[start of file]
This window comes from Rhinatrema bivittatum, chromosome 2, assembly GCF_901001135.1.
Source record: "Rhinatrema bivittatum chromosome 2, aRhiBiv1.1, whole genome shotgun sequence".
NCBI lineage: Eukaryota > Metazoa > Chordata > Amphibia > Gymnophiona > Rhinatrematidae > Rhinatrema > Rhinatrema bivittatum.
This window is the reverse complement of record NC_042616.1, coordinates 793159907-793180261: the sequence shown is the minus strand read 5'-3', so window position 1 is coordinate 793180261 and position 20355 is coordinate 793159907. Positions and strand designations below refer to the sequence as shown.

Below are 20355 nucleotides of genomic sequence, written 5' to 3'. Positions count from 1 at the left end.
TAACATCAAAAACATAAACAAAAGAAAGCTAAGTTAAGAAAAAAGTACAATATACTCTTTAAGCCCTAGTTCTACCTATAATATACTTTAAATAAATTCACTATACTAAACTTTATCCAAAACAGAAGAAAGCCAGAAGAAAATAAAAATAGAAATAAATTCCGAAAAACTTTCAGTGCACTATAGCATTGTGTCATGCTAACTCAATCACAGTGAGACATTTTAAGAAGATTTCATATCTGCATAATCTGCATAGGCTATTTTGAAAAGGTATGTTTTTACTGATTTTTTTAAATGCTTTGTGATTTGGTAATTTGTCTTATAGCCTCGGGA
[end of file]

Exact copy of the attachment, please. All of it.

This window comes from Rhinatrema bivittatum, chromosome 2, assembly GCF_901001135.1.
Source record: "Rhinatrema bivittatum chromosome 2, aRhiBiv1.1, whole genome shotgun sequence".
NCBI lineage: Eukaryota > Metazoa > Chordata > Amphibia > Gymnophiona > Rhinatrematidae > Rhinatrema > Rhinatrema bivittatum.
This window is the reverse complement of record NC_042616.1, coordinates 793159907-793180261: the sequence shown is the minus strand read 5'-3', so window position 1 is coordinate 793180261 and position 20355 is coordinate 793159907. Positions and strand designations below refer to the sequence as shown.

Below are 20355 nucleotides of genomic sequence, written 5' to 3'. Positions count from 1 at the left end.
TAACATCAAAAACATAAACAAAAGAAAGCTAAGTTAAGAAAAAAGTACAATATACTCTTTAAGCCCTAGTTCTACCTATAATATACTTTAAATAAATTCACTATACTAAACTTTATCCAAAACAGAAGAAAGCCAGAAGAAAATAAAAATAGAAATAAATTCCGAAAAACTTTCAGTGCACTATAGCATTGTGTCATGCTAACTCAATCACAGTGAGACATTTTAAGAAGATTTCATATCTGCATAATCTGCATAGGCTATTTTGAAAAGGTATGTTTTTACTGATTTTTTTAAATGCTTTGTGATTTGGTAATTTGTCTTATAGCCTCGGGA